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TAG | trip syria

Leaving Aleppo was a hard task. We had memorable moments there and it was definitely much better than we were expecting, but we still had many others places to go and see. Right after Aleppo, we had a short stop in Hama to see an ancient roman site called Apamea before we start the trip to Damascus.

Damascus is the biggest and most important city of Syria. Multiply Aleppo’s craziness by 10 and then you have Damascus. Possibly because of this, the city is more open and multicultural and less strict compared to others place I’ve been in Syria. For example, you can go to the Christian area at night and see guys and girls together, more western products and big (and expensive) chain hotels and imported cars and their loud sound-systems driving around the city. These are things you’d never see in Hama.

Besides that you can find more or less the same things. Mosques, Citadel, souks, good food and so on. The main souk, called al-Hamidiyeh, has its roof marked by gun fire attacks made by the French in the middle of 20th Century. Similar to other souks, al-Hamidiyeh has a wide range of shops. Splendid handicrafts, silver decoration on copper, food and clothes. You can find everything there and it’s a good place to start a city tour. At the end of the souk you can find the beautiful Grand Umayyad Mosque.

As usual, we couch surfed in Damascus but now with an American girl we’ve met through other friends in Aleppo. She was studying Arabic at that time and we all shared her bedroom in the very old souk Sarouja. It was a bit hard to find her place because the taxi driver dropped us 2km away from her place. Fortunately, another great Syrian realized we were lost and decided to help us. He called our friend and asked for the right directions and changed his way only to take us to her place.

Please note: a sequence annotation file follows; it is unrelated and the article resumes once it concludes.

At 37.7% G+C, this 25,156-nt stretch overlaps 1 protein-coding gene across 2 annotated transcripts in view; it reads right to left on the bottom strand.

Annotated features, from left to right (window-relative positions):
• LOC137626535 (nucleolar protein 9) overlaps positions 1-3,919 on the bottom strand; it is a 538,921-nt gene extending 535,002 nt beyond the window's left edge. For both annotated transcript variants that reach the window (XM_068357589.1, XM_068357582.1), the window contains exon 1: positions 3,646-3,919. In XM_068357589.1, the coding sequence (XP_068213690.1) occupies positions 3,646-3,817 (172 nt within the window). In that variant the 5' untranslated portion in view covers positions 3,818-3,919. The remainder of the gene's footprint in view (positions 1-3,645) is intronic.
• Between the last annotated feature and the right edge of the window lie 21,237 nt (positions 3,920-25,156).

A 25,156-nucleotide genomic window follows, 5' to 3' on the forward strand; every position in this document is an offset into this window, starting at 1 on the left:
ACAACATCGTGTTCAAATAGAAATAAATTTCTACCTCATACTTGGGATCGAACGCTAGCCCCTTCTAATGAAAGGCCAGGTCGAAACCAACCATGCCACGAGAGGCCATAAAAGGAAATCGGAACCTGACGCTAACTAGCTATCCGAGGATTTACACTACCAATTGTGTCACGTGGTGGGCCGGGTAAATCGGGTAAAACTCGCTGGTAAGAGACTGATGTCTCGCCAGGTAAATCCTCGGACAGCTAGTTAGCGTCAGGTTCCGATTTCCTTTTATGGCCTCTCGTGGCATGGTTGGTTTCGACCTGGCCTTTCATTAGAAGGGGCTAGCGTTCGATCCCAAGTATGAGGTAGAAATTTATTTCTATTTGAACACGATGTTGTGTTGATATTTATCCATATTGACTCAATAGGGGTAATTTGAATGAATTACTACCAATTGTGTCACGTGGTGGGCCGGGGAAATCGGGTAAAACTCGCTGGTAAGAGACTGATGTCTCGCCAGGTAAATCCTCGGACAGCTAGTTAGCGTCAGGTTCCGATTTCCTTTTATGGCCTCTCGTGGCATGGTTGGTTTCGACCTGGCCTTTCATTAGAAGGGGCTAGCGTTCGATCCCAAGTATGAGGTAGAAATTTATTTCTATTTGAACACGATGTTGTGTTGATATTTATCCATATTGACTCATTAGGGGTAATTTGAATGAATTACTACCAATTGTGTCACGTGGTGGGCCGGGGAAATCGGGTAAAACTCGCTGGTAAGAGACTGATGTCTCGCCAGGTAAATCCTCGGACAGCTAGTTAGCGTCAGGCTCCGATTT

Like many others cities in Syria, the best way to explore is by foot. Don’t get intimidated by the size of Damascus. There are many things to be done and seen, also the city is usually very safe and people are always willing to help you as they did so many times. Just be careful with the taxi drivers (this tip is universal, right?). Always ask them to turn on the taxi-meter, otherwise they will charge you much more (or drop you off in the wrong location).

Unfortunately, we got really sick (when I say really sick, I mean really sick) coming from Hama. Leah celebrated my birthday night in a clinic having an IV for 5 hours. I knew this moment would eventually come, but it couldn’t be on a worse day. For almost our entire stay in Damascus we had to stay at “home” during the day because of the excessive heat. Thankfully we have great travel health insurance and it covered everything. Never travel without one.

During the sickness period, tired of having rice for lunch, dinner and etc, we decided to go to the 4 Season Hotel of Damascus and have a nice coffee at the British chain Costa. At that time I was tired of “Turkish coffee” or “Nescafe”. The coffee was really good and the cakes were even better. But you pay the price. We spent more in two coffees + muffin than in a regular breakfast + lunch + dinner. But who cares? We were needing the western culture back in our lives. At least for only one afternoon.

It’s obvious that Damascus’s shine was blinded by this event, but we loved the city. I wish we were healthier and had more time to enjoy the city but we always have the possibility to go back. Syria has been an incredible place. Now we’re going to Jordan, specifically to Amman, where we’ll stay only a few nights before we go to Israel & The Palestine Territories.

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